As the World Turns – Red Deer Personal Trainer Explains Vertigo
Here’s what you need to know about vertigo. More cases are coming up from seniors experiencing vertigo and according to the National Institute on Deafness and Other Communication Disorders, dizziness/vertigo is a common symptom affecting about 30% of people over the age of 65.
As a child, you could play on the merry-go-round or spin in circles for hours and hours. The dizzy feeling you got afterward was fun for a few minutes until it went away. But imagine feeling that sense of rocking and spinning for no reason and it lasting for minutes, hours, or days before subsiding. This is what happens to people who suffer from vertigo.
Keep reading to learn what it’s like to have vertigo, what might cause it, and how it’s best treated.
An Unbalanced Life
Sometimes vertigo comes out of nowhere while you’re sitting still. Other times you stand up too fast or move your head and all of a sudden you feel like everything is spinning or swaying. When you try to walk, you feel pulled to one side or like you’re going to fall over. While similar, vertigo creates a different sensation from just feeling dizzy or lightheaded. For some folks, nausea, vomiting, headaches, sweating, strange eye movements, ringing in the ears, or hearing loss accompany vertigo.
Blame Your Inner Ear
Most cases of vertigo can be traced to problems in the ear. It’s the sensitive hair cells of the inner ear that help your body and brain decide your position in space and keep you balanced. When infection causes inflammation in the inner ear, there’s fluid build-up due to Meniere’s disease, or small calcium crystals become dislodged from the inner ear and irritate the hair cells, you may experience vertigo.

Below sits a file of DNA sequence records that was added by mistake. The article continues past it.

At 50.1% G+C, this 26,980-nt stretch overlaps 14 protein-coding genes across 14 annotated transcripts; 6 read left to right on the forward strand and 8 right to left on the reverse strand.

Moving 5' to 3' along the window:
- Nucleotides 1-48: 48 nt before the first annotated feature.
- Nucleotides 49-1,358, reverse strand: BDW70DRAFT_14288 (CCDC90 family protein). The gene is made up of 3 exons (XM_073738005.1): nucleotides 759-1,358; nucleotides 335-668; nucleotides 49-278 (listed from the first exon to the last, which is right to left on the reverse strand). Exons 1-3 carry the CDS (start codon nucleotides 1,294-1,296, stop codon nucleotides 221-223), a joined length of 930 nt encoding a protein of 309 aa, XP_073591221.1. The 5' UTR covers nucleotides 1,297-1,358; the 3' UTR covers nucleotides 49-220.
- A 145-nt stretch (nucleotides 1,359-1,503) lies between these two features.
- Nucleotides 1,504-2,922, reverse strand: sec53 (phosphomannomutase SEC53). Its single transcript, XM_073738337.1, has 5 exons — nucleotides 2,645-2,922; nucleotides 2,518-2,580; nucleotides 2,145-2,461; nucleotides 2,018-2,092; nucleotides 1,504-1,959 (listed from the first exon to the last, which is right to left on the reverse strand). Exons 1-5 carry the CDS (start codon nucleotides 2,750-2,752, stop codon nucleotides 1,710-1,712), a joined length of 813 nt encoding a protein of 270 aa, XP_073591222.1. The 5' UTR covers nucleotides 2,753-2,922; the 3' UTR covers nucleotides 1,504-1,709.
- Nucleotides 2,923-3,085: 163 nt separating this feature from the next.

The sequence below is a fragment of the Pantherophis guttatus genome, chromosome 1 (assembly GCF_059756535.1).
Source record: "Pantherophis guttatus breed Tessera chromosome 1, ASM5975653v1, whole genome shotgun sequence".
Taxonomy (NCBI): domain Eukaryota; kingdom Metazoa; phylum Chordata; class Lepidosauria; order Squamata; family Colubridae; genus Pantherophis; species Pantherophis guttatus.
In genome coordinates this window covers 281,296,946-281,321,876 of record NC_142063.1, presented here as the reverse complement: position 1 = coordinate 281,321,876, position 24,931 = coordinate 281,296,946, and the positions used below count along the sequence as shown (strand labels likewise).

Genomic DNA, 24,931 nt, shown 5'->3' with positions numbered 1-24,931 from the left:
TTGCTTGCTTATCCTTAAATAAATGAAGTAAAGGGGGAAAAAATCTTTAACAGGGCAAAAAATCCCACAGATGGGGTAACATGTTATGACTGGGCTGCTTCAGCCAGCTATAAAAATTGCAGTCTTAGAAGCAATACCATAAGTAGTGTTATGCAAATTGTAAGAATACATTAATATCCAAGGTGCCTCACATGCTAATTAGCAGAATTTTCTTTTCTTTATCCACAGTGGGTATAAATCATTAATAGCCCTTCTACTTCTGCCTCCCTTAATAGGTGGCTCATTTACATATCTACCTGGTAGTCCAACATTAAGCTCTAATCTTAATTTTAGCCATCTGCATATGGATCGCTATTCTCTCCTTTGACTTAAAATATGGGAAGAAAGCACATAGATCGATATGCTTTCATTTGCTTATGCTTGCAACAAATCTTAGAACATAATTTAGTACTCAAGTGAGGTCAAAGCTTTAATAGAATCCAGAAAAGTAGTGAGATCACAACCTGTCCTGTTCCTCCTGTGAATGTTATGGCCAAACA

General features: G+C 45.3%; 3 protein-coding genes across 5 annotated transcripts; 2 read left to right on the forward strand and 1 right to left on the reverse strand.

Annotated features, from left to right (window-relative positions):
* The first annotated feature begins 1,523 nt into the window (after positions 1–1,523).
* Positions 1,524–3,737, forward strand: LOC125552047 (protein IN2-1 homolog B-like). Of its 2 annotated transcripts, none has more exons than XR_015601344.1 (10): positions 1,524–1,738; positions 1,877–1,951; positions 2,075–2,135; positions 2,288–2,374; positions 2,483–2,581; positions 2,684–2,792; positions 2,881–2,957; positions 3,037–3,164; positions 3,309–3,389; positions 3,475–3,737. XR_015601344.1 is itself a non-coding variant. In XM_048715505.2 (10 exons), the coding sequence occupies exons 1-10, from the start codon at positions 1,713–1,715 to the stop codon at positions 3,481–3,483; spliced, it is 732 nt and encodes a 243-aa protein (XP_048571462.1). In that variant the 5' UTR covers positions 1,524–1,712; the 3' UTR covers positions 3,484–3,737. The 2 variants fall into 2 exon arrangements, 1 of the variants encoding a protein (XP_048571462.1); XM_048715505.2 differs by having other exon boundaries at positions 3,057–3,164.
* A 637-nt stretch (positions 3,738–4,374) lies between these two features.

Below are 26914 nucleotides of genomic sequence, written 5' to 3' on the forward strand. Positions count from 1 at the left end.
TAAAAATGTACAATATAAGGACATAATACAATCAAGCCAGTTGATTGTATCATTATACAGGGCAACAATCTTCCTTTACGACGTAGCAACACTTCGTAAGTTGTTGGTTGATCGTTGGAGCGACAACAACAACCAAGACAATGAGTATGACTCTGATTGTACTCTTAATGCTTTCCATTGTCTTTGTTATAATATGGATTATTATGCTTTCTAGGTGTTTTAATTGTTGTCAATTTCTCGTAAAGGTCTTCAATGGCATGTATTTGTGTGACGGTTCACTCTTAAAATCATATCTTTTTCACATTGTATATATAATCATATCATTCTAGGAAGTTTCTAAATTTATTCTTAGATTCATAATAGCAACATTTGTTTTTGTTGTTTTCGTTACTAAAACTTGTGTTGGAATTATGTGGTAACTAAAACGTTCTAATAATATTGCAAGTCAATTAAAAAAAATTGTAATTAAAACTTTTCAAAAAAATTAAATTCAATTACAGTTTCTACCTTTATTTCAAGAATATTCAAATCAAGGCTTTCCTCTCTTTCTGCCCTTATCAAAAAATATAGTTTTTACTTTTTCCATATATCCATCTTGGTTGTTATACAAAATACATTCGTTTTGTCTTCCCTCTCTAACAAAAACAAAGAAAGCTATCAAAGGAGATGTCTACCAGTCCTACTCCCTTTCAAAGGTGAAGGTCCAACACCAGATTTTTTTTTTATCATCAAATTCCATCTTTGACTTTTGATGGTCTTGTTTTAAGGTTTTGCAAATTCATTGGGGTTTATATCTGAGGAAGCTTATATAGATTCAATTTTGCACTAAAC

Vertigo can also be the result of an injury to the head or neck; stroke; tumor; migraine headache; multiple sclerosis; alcohol consumption; or certain medications used to treat high blood pressure, depression, or seizures.
Make It Go Away
Trying to lead a normal life with vertigo is difficult. During a vertigo spell it’s hard to walk and you can’t focus. So, what can you do to regain balance and make the spinning stop?
Treatment will depend on what’s causing the vertigo. Many times, your episode of vertigo will eventually go away on its own as your brain adjusts to a new normal. Medications are available to reduce your symptoms, but should only be used short-term. The medications available presently may help temporarily, but they come with side effects and offer only symptomatic vertigo relief—not cure.
If your condition is caused by inner ear problems, talk to your doctor about repositioning movements. With this type of treatment, an experienced healthcare professional moves your head and body in specific ways to reposition the crystals in your inner ear responsible for your vertigo. The movements are safe and have a high success rate.
Other head movements and physical therapies can be performed on a regular basis to lessen the sensitivity of the inner ear nerves. If vertigo is caused by an infection, antibiotics may be necessary. Extra fluid in the ear due to Meniere’s disease can be treated with water pills known as diuretics.
As a last resort, surgery may be required to relieve the unpleasant symptoms of vertigo.
Lower Your Risk
Vertigo sound miserable? It is. Thankfully, you can lessen your chances of developing the condition by keeping your blood pressure, weight, cholesterol, and blood sugar levels under control. If you have Meniere’s disease, consuming less sodium may help prevent recurrences. Those who deal with vertigo related to inner-ear problems should learn how to perform the head exercises and then do them on a regular basis.